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Witank Presents The School

Note: This review is from 2013

Review by Steve Bennett

Fringe sketch stalwarts WitTank are making inroads into to TV, thanks to Live At The Electric – the BBC Three show produced by their agents, Avalon. It also seems that they might have their sights on something with more of a narrative, given that The School sets the action around a single location... as if the box needs any more classroom-based sitcoms.

Not that this trio stick particularly closely to the setting; a device of catching up with alumni’s careers allows them to indulge in a skit nicely mocking bizarre thespian vocal warm-ups, while Walt Disney just happens to be living in the school basement. The first is probably too good to waste, but a callback aside, the Disney is little more disposable.

Back above ground in the brutal boarding school where where the pupils are rich, white and male, Naz Osmanoglu’s loud, brusque and overwhelming performance style makes him the perfect despotically unhinged headmaster. There’s a touch of Rik Mayall’s Flashheart to his extreme lifestyle and bulletproof arrogance, which is no bad thing.

The other comparison that often came to mind, though, is to Rowan Atkinson’s old public school sketches, which also often depended on the unyielding enforcement of arcane rules – and that’s a fight in which anyone will come off second best.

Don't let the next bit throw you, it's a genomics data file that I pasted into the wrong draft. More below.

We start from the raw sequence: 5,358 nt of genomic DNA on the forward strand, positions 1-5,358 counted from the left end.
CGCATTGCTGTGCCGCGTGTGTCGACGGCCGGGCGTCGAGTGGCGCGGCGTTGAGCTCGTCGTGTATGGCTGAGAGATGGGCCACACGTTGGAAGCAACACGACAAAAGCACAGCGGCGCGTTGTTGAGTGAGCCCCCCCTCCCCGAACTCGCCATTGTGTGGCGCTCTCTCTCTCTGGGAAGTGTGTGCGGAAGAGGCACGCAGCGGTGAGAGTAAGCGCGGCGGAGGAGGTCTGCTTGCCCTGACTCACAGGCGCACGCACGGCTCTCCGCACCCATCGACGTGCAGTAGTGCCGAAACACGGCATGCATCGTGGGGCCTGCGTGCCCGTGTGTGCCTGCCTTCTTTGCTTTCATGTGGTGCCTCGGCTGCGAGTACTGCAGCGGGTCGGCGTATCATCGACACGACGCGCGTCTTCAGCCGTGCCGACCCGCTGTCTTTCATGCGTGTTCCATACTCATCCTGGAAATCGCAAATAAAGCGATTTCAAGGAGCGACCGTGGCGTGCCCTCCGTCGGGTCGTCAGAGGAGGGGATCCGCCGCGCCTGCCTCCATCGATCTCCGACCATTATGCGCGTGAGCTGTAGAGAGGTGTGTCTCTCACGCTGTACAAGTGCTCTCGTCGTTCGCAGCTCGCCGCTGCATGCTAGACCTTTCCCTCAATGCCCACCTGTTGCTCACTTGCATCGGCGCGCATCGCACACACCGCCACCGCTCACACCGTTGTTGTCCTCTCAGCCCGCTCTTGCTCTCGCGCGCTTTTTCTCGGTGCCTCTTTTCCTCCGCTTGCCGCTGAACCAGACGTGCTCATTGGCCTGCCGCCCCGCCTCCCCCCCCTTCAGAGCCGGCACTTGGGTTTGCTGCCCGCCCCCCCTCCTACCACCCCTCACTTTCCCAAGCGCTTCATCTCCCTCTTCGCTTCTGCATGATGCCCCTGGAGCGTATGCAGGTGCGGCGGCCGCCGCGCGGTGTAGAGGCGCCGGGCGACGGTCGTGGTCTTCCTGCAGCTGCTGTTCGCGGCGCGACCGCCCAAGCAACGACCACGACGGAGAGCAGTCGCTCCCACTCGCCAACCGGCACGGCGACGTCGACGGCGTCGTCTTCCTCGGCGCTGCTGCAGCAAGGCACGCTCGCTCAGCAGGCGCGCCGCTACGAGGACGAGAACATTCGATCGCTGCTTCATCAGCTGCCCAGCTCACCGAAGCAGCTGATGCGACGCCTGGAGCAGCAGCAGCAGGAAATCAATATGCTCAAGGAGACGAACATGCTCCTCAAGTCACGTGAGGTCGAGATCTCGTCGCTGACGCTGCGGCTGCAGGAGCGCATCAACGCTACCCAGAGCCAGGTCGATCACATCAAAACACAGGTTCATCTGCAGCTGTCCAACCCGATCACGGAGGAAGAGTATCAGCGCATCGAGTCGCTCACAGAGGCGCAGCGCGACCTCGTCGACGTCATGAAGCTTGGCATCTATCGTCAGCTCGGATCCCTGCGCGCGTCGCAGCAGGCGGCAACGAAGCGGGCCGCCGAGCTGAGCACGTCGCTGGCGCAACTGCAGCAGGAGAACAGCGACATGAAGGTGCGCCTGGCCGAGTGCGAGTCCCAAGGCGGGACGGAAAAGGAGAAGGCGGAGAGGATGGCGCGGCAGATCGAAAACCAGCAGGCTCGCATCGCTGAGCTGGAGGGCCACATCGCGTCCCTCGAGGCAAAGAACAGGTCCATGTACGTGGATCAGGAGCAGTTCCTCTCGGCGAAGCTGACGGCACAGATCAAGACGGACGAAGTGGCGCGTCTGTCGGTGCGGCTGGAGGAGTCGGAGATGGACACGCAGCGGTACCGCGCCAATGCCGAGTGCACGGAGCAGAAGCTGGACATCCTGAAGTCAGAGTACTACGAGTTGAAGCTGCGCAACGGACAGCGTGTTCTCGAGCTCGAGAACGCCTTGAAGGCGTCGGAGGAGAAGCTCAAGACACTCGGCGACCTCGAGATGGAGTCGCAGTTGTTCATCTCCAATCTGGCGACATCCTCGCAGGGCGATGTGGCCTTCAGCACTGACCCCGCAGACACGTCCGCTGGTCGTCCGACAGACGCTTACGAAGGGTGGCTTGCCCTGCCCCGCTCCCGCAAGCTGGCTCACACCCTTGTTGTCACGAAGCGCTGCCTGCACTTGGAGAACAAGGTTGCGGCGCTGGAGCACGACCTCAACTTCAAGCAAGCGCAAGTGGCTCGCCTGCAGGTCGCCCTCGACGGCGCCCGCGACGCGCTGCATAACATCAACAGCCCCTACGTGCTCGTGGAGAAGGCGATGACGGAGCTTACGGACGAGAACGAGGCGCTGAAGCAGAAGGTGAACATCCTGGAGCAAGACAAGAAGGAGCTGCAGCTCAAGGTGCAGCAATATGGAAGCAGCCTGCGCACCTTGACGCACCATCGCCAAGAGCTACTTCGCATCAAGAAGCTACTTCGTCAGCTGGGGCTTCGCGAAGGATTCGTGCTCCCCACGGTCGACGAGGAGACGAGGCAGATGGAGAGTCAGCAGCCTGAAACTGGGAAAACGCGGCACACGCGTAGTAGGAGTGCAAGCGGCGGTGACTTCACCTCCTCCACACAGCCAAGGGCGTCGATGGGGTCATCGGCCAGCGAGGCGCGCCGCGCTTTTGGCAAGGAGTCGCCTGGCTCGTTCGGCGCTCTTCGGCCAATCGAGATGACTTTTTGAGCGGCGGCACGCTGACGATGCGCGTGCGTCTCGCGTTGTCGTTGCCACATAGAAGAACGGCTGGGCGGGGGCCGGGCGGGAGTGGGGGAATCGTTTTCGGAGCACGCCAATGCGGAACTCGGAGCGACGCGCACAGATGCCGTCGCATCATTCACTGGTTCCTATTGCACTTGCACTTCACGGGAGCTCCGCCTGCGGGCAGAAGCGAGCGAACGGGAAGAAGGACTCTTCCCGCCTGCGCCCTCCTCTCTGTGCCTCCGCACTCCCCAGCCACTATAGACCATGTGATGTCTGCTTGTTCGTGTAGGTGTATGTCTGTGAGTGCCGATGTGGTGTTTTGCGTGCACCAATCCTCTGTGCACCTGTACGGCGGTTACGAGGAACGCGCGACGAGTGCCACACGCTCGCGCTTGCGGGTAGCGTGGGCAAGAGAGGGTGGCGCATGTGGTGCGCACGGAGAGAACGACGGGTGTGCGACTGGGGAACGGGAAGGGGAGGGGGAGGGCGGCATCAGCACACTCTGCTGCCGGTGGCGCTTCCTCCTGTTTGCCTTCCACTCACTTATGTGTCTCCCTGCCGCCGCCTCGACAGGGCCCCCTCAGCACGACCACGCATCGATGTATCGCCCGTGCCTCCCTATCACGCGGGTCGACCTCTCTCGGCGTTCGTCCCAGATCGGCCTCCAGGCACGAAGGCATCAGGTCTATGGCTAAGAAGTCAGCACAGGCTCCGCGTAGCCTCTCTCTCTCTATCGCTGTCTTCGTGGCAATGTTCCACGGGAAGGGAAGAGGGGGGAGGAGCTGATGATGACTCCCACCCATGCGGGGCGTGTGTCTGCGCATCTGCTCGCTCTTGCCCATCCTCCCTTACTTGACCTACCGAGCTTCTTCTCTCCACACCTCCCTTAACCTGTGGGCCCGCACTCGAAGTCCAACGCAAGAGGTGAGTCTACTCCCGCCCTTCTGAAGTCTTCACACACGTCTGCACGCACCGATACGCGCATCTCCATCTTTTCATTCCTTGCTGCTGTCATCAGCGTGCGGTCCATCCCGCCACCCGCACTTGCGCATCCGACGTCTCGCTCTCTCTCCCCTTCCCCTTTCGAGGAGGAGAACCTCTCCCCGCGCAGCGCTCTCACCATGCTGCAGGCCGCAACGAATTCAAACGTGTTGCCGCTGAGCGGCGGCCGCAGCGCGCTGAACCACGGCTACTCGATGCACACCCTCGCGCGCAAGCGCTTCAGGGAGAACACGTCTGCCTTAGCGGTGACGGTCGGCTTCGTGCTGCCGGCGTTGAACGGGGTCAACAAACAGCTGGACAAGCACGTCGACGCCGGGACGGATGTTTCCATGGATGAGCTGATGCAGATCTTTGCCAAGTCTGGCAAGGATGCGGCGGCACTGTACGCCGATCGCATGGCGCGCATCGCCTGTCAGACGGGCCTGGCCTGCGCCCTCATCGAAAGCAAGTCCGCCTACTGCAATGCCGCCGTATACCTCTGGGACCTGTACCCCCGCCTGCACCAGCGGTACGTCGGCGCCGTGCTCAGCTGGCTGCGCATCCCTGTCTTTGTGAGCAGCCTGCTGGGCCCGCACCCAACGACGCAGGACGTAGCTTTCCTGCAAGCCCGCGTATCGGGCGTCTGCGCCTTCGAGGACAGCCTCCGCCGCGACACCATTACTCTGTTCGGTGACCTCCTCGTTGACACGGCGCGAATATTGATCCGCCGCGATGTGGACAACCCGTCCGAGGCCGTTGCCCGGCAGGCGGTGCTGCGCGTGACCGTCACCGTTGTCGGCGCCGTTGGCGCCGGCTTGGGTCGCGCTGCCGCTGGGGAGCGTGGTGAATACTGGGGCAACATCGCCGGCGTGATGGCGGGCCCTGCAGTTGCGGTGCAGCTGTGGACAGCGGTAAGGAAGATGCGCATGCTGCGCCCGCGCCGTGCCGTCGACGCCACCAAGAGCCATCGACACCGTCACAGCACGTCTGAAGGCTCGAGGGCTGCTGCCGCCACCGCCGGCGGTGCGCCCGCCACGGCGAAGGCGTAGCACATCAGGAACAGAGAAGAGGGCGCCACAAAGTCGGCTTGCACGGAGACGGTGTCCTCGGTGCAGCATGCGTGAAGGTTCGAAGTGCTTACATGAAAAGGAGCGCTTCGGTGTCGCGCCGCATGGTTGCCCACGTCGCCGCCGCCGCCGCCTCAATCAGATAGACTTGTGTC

Wittank nevertheless have a decent hit-rate, and the show becomes more satisfying as it progresses, and the threads come to make more sense. The making of a video to promote the school, despite the head’s inappropriate language, is inspired and funny; as is the revelation of who really writes all of Hollywood’s biggest blockbusters.

A surreal story involving the obsolete overhead projector adds an air of surrealism, but possibly more odd than witty, while their most awkward sketch involves a Japanese parent attempting harakiri because of the shame his son’s marginally imperfect exam results. It’s certainly at an uncomfortable point on the ‘is this racist?’ spectrum – and not the only scene that outstayed its welcome once the gag had been made.

The trio – Mark Cooper-Jones and Kieran Boyd being the other two, more versatile, performers – play fast and loose with the script, at some points daring each other not to corpse. One brilliantly timed callback ad-lib, greeting the end of someone’s toilet break, was particularly exquisite.

There’s an admirable ambition to impose some sort of story to their sketches, creating a world in which all the diverse scenarios are plausible, but the results aren’t quite consistent enough for them to enter the top stream.

Review date: 18 Aug 2013
Reviewed by: Steve Bennett

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